A long time ago, in age of Windows 95, I was freshly student of high school and started programming. Because I didn’t know any programmer I had no other chance than being self-learner. Therefore I started without any architectural insight. After short attempt with QuickBASIC I moved to SGP Baltazar (C preprocessor and interpreter; programs were written in form of Jackson diagrams). Later I moved to Microsoft/Macro Assembler (MASM) where I touched Win32Api for the first time. After I found out it would be extremely hard to write application using MASM I picked C++ and continue with Win32Api exploration.
When I was thinking about various algorithms I always felt that it’s execution must be slow and there is not much room for optimization. This was based on intuitively understood concept of machine doing only single step of my algorthm at time. I was a bit confused - because at least my operating system was able to run multiple applications at the same time. In 1999 Internet started to be widely available in Czech Republic for feasible price. That widen my horizons because I had finaly access to online articles and manuals.
First I understood concept of OS. That there are processes and OS has some HW tools to share single CPU among applications - but only one application has computing power at any time. That knowledge surprised me even more - it was even worse than single application capable of doing single step at time!
Then I met “thread” keyword in Win32Api documentation. First I ignored it because with my poor knowledge of English I translated it into Czech wrongly - in the meaning of strand (used with needle). But later on I found article written in Czech that explained to me that thread is tool you can use to execute multiple parts of your application at the same time. I had the ‘AHA’ moment and finally I had feeling architecture makes a sense. I thought I can create 100000 of threads and let them compute. When I tried to do that my application crashed together with my Windows 98 (32MB RAM, single core Pentinum)… That moment was crushing. I got feeling that this concept is wrong. Why CPU does not contain more than one core executing programs? Of course I was not aware of things like CPU caches, deadlocks, bus&memory contention, synchronization issues.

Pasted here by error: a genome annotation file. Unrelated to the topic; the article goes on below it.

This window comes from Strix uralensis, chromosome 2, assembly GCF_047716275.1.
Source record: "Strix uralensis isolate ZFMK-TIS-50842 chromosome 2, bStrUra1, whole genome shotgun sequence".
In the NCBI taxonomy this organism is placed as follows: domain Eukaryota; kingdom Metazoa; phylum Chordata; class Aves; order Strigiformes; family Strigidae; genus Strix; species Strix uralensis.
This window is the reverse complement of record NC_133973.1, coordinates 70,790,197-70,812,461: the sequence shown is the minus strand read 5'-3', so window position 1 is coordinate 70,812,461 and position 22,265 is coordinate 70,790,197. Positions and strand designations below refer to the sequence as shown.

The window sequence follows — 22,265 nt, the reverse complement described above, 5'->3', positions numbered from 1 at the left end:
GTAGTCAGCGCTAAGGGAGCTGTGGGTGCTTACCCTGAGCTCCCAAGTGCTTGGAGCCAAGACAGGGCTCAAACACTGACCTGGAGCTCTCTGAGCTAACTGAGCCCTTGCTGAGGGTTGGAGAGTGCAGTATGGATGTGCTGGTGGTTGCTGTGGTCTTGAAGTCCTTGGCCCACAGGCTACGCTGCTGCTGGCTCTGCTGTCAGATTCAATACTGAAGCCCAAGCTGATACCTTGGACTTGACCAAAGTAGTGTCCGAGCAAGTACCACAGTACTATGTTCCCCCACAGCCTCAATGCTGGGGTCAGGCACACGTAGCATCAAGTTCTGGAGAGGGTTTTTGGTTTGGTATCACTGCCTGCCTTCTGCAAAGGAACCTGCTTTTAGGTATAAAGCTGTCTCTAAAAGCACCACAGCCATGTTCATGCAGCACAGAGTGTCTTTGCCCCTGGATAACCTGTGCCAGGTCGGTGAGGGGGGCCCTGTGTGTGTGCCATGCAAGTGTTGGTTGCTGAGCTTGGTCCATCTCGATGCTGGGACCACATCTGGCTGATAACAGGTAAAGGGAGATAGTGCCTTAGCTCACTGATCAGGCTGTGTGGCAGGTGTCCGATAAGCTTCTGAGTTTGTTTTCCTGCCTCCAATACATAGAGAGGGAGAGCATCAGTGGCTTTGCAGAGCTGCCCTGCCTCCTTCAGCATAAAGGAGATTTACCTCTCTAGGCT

17 years passed, I become professional programmer and I learned how to cope with existing architecture. What has changed? We have CPUs that does have more that one core - but still about dozen at most. The reason is that it is extremely hard to write applications using more cores. In some cases such applications may be slower than single thread applications - see Disruptor library - they found out that their stock exchange transactions works best when running on single core. Or take a look on why UI libraries are rarely multithreaded. And some explanation why are threads problematic. The original architecture that works for single core just does not scale well for multiple cores. I will talk about this more in later articles.
There is one more widely known technology - GPU cards. They may have thousands of processors so it seems they may provide solution for me. But, it has some major drawbacks. Because it has so many processors and only single memory they content about it. So memory access is only fast when all cores are accessing memory in the same way - so GPU can group this accesses to achieve better performance. Also, GPU cores are not really design to execute different programs. Compute units uses SIMD approach. So when one core enter branch, like if-condition, all other cores of compute units wait for it unless it reach point where all units can continue. So this is not an aswer too.
I am aiming to something else. Imagine you can allocate micro processors in the same way you allocate objects in OOP. Then you define how they are connected to each other and they start to work. Once any of inputs is changed, operation is performed and if there is result it is propagated by outputs. It is processing unit and cache in the same time.